UCI is sustaining its outsized reputation for tracking and tackling environmental challenges
Each morning by 8 and again at night, UCI doctoral student Zachary Labe pushes a button, and the latest satellite data on Arctic sea ice unfurls on his computer screen. If it’s anomalous – that’s the scientific term for not normal – he plots it on a brightly colored custom graph and tweets it out to nearly 7,000 followers.
This winter has been full of anomalies: One week in November – when marine ice usually grows by leaps and bounds – saw a loss of 19,000 square miles, 10 times the size of the Grand Canyon. Days before Christmas, the North Pole neared the melting point, with temperatures 50 degrees above average. The deviations are part of disturbing long-term trends leaving polar bears stranded and sending warmer ocean waters lapping up against Greenland glaciers, ushering in sea level rise from Miami to California.
Labe, 24, who’s become a Twitter phenomenon thanks to his easily understood visuals, is in UCI’s top-ranked Earth system science department – the first in the nation when it was founded to study the planet and its interlocking pieces on a human time scale.
“The way I see it, why should I do this science if I can’t better explain and share it with the public?” says Labe, who wrote his own algorithms for the data. “Climate change is already affecting everyone, even if they don’t realize it, and this is a perfect opportunity to communicate the science.” Read more ....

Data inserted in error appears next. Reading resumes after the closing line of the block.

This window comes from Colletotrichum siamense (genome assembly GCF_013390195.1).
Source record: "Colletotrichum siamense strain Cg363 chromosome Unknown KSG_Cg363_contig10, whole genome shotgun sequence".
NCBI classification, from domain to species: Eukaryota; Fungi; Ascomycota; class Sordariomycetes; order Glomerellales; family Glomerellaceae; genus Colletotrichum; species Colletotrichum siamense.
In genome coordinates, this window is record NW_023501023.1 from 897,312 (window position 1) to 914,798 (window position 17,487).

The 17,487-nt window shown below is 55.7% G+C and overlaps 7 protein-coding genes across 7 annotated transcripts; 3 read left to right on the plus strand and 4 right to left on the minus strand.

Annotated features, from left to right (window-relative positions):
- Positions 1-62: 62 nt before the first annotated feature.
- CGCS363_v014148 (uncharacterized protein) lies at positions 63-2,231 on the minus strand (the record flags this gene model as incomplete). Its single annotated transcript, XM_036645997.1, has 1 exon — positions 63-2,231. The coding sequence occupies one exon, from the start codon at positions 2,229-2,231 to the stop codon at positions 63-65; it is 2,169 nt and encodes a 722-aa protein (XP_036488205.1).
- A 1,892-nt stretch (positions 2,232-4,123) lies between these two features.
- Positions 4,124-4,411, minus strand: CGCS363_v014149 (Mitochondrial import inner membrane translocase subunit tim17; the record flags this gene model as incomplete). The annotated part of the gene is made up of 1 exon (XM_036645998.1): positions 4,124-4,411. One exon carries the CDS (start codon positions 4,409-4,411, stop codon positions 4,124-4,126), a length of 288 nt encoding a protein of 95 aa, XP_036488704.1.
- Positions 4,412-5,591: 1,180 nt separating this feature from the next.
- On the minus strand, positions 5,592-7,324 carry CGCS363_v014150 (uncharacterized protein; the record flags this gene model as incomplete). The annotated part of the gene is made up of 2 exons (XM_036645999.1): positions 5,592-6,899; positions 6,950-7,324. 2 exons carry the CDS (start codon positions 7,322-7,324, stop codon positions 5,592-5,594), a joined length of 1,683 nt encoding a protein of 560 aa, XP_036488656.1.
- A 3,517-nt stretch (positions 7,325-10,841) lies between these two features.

Ahead of the curve
From Nobel Prize-winning findings about the planet’s rapidly changing atmosphere to innovative technologies and solutions, the campus is ahead of the curve on the most daunting challenges of our time.
Surging king tides and fiercer storms along the West Coast are being plotted on real-time three-dimensional maps by UCI engineers for Newport Beach and Tijuana, and social ecologists are helping those communities determine how to cope with the rising waters. Biogeochemists and hydrologists are predicting wildfire seasons and weather patterns in South America and the Middle East and exploring how to tackle increasing water shortages in Australia and the American Southwest. Read more ...